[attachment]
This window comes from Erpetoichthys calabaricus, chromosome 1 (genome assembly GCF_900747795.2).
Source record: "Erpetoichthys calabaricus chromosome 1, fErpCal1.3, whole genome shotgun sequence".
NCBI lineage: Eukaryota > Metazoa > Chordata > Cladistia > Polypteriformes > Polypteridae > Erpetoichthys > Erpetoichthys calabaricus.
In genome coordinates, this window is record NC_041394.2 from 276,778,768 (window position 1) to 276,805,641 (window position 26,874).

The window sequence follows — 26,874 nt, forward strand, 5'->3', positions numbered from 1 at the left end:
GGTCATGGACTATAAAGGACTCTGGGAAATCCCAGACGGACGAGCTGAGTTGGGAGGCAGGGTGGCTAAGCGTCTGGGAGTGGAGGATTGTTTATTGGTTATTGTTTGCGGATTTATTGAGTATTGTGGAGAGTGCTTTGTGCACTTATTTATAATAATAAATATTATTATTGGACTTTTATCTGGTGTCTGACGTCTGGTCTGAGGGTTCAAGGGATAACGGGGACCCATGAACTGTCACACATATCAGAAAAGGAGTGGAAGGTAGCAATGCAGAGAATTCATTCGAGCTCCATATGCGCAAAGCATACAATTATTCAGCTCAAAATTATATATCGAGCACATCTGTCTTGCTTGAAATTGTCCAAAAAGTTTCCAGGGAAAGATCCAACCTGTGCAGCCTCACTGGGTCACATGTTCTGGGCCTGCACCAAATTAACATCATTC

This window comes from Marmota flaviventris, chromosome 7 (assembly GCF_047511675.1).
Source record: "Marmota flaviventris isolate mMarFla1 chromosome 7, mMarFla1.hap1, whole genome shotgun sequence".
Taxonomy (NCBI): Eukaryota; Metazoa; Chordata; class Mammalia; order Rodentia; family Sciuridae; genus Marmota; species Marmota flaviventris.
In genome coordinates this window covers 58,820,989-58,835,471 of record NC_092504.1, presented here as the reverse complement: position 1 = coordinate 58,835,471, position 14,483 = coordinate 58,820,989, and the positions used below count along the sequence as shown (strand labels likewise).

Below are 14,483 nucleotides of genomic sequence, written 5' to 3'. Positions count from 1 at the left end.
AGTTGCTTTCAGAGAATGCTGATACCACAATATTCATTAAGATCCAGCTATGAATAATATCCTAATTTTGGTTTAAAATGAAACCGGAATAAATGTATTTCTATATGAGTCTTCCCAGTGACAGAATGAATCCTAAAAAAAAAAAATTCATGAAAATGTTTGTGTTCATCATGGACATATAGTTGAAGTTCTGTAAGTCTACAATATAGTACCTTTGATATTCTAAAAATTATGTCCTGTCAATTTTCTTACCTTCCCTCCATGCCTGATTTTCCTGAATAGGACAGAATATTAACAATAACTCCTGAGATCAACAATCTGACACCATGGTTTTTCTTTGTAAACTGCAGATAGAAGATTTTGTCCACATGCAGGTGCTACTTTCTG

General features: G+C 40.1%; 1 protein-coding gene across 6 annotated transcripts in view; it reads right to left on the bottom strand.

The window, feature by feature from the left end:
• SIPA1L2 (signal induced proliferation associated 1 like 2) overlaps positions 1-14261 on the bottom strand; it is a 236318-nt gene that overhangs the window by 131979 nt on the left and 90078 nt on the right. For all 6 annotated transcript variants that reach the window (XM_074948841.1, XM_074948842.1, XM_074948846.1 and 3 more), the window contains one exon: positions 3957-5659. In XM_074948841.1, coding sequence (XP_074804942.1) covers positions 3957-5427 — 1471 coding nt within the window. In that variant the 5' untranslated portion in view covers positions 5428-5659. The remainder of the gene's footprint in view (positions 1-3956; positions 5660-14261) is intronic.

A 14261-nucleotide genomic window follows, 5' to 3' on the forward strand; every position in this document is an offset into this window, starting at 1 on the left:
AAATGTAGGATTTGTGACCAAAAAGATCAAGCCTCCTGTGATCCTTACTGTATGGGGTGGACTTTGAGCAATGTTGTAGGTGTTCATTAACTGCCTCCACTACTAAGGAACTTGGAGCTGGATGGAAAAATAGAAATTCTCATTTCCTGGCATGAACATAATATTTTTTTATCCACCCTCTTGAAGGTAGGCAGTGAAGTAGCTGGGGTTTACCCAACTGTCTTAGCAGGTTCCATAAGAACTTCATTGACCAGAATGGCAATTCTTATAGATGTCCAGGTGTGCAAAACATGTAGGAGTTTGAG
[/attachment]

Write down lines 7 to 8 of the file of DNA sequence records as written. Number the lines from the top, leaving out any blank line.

This window comes from Marmota flaviventris, chromosome 7 (assembly GCF_047511675.1).
Source record: "Marmota flaviventris isolate mMarFla1 chromosome 7, mMarFla1.hap1, whole genome shotgun sequence".